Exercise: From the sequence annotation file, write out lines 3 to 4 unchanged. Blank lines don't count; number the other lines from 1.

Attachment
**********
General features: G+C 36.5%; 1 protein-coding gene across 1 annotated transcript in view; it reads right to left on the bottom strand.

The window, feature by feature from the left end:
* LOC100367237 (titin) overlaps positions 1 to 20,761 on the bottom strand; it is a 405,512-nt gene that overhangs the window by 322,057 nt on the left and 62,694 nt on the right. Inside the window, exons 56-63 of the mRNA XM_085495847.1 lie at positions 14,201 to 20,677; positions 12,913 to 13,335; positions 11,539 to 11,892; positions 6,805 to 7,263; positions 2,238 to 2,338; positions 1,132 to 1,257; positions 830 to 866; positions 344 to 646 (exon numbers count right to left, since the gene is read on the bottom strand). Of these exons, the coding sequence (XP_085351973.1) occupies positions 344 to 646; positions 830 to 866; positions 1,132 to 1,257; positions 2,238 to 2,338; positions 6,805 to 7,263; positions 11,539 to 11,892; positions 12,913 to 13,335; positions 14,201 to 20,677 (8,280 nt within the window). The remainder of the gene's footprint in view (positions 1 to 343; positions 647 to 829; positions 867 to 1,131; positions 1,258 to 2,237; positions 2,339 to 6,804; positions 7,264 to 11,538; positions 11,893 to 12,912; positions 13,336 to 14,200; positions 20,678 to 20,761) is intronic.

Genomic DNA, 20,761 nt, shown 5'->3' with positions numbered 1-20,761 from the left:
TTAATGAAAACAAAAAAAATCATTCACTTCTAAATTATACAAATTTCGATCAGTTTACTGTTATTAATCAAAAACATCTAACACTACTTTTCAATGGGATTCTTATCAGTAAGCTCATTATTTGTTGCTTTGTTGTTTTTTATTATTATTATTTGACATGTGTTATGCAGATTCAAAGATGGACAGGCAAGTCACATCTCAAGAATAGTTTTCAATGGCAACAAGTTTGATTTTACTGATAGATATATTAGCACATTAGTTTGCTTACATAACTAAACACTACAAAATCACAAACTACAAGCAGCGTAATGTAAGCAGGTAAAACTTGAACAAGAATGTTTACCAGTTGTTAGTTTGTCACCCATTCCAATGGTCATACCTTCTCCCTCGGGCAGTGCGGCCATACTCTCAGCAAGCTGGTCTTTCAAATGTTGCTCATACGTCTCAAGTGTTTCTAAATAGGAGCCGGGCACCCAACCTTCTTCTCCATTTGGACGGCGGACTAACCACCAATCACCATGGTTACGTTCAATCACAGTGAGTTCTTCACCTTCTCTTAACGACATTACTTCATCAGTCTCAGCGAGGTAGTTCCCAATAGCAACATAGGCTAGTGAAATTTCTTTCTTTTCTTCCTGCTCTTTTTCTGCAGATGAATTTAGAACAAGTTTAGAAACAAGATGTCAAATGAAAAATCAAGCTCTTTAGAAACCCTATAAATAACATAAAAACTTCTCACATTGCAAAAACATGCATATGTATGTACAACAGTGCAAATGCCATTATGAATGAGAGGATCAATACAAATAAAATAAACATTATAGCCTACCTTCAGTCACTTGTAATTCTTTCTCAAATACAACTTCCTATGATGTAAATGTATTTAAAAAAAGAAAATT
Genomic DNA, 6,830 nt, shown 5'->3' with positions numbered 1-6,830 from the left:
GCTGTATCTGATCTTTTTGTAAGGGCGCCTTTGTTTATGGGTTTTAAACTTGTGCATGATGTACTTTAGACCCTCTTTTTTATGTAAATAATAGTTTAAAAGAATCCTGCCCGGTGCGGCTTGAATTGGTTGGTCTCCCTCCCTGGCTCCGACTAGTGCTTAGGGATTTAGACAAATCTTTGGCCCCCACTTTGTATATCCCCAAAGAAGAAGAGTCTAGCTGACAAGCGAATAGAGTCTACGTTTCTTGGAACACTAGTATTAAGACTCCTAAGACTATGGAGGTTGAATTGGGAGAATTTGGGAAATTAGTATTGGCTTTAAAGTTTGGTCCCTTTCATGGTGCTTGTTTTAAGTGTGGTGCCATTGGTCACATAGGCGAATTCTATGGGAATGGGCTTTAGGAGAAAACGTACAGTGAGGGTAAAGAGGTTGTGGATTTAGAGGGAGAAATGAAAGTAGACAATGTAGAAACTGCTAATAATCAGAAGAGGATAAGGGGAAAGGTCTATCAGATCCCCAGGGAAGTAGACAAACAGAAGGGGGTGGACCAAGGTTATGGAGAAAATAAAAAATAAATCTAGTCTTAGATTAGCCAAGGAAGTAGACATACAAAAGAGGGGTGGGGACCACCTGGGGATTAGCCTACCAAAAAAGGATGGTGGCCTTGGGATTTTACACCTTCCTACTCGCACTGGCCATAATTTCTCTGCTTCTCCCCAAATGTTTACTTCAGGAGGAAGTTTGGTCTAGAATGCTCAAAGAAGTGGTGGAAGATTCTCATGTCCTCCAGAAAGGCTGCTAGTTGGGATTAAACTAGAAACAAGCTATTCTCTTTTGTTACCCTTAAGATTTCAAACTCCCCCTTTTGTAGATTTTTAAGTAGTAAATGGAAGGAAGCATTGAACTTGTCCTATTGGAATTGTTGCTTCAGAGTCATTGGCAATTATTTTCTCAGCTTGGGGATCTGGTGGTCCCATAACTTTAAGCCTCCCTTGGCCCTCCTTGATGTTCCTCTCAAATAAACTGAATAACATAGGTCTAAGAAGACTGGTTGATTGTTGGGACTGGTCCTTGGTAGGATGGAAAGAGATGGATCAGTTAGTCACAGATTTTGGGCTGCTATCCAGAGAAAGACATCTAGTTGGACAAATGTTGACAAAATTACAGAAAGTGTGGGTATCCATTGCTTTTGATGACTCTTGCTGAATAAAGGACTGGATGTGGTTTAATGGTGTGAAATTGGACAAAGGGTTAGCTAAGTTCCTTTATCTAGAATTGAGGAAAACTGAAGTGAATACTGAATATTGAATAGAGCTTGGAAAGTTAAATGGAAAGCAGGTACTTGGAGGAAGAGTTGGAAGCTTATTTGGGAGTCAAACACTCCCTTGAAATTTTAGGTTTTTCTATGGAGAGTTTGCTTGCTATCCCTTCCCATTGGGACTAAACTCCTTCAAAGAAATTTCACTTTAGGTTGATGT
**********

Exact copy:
* LOC100367237 (titin) overlaps positions 1 to 20,761 on the bottom strand; it is a 405,512-nt gene that overhangs the window by 322,057 nt on the left and 62,694 nt on the right. Inside the window, exons 56-63 of the mRNA XM_085495847.1 lie at positions 14,201 to 20,677; positions 12,913 to 13,335; positions 11,539 to 11,892; positions 6,805 to 7,263; positions 2,238 to 2,338; positions 1,132 to 1,257; positions 830 to 866; positions 344 to 646 (exon numbers count right to left, since the gene is read on the bottom strand). Of these exons, the coding sequence (XP_085351973.1) occupies positions 344 to 646; positions 830 to 866; positions 1,132 to 1,257; positions 2,238 to 2,338; positions 6,805 to 7,263; positions 11,539 to 11,892; positions 12,913 to 13,335; positions 14,201 to 20,677 (8,280 nt within the window). The remainder of the gene's footprint in view (positions 1 to 343; positions 647 to 829; positions 867 to 1,131; positions 1,258 to 2,237; positions 2,339 to 6,804; positions 7,264 to 11,538; positions 11,893 to 12,912; positions 13,336 to 14,200; positions 20,678 to 20,761) is intronic.

Genomic DNA, 20,761 nt, shown 5'->3' with positions numbered 1-20,761 from the left: